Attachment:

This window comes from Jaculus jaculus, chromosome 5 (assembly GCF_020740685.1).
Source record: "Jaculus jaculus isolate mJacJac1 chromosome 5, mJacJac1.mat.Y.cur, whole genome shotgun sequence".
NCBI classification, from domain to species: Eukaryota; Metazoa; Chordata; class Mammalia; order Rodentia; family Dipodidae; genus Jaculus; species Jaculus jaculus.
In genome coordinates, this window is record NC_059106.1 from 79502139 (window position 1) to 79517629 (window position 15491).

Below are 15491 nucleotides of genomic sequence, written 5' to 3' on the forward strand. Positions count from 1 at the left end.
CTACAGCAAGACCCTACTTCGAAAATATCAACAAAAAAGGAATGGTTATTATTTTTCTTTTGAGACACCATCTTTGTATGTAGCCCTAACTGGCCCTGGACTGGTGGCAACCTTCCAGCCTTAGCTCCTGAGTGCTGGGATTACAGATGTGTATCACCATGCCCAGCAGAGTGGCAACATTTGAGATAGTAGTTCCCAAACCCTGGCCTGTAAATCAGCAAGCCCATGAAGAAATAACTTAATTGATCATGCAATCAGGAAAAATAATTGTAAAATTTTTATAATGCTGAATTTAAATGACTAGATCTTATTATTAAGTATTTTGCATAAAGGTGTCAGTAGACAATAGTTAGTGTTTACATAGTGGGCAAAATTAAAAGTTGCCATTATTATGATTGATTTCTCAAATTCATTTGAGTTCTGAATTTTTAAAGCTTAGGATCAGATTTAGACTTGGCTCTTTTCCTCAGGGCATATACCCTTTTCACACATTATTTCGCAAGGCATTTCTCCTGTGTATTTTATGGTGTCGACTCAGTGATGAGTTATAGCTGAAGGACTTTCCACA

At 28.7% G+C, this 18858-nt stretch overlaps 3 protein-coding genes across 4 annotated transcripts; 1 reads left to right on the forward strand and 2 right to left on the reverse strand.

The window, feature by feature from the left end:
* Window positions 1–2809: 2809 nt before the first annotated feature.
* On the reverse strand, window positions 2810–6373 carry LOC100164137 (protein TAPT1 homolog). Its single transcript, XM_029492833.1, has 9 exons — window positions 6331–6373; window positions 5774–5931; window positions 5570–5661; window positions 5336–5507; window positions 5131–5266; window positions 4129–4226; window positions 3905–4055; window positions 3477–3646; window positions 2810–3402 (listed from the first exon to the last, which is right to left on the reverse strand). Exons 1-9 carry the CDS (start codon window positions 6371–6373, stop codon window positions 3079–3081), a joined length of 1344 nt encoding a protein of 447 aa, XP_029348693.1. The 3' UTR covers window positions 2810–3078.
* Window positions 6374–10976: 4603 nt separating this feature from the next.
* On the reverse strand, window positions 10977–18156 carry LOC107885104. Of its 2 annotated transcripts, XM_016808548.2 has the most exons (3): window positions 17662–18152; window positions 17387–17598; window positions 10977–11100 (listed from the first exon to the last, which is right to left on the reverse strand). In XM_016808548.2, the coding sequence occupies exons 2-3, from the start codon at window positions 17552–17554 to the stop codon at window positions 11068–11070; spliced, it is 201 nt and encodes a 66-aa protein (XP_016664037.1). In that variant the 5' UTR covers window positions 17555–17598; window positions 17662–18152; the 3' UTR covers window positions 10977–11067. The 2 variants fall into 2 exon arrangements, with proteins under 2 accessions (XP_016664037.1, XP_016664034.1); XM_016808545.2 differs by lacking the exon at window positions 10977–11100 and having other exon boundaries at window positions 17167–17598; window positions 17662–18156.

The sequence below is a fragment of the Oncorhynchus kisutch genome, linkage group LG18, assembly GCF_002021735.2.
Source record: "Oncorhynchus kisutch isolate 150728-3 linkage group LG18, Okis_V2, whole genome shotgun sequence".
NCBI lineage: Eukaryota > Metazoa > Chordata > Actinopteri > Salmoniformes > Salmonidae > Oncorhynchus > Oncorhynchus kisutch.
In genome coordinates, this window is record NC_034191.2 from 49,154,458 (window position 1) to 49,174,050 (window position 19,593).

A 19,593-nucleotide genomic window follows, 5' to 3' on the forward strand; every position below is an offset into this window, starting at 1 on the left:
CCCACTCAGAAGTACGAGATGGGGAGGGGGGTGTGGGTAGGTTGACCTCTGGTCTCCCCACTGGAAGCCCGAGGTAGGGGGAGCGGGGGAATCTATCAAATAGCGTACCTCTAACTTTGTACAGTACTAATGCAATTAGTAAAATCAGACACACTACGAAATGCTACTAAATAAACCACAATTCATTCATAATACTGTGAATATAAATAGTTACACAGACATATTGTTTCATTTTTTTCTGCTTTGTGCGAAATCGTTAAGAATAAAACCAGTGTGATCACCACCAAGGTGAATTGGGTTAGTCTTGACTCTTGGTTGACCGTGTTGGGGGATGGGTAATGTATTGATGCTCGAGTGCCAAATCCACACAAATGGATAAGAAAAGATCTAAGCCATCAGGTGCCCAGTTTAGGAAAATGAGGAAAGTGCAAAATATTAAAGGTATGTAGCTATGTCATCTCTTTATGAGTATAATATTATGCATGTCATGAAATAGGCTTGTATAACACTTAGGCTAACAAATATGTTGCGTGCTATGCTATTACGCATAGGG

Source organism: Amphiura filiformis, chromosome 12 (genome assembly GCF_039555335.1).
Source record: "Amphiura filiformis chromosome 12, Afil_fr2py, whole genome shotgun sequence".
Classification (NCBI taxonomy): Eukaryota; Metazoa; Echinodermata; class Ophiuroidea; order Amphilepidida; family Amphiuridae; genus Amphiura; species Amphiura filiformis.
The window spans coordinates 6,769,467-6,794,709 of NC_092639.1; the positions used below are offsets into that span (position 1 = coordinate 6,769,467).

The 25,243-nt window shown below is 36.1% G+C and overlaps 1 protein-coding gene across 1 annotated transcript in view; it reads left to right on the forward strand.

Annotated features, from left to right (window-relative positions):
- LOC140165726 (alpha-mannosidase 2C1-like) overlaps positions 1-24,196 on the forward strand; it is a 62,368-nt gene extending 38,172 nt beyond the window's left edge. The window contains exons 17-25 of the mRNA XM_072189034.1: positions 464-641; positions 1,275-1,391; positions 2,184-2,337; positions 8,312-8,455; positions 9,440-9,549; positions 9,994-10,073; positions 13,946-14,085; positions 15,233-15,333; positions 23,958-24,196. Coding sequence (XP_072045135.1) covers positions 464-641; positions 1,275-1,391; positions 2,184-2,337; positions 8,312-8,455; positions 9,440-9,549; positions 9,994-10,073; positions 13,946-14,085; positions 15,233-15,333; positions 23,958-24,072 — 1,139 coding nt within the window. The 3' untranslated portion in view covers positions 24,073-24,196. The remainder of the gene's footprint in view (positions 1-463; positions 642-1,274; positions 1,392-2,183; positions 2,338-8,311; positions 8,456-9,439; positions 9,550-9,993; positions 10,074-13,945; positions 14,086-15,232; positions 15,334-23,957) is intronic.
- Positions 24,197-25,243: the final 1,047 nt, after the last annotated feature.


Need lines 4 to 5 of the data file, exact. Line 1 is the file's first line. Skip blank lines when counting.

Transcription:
In genome coordinates, this window is record NC_059106.1 from 79502139 (window position 1) to 79517629 (window position 15491).

Below are 15491 nucleotides of genomic sequence, written 5' to 3' on the forward strand. Positions count from 1 at the left end.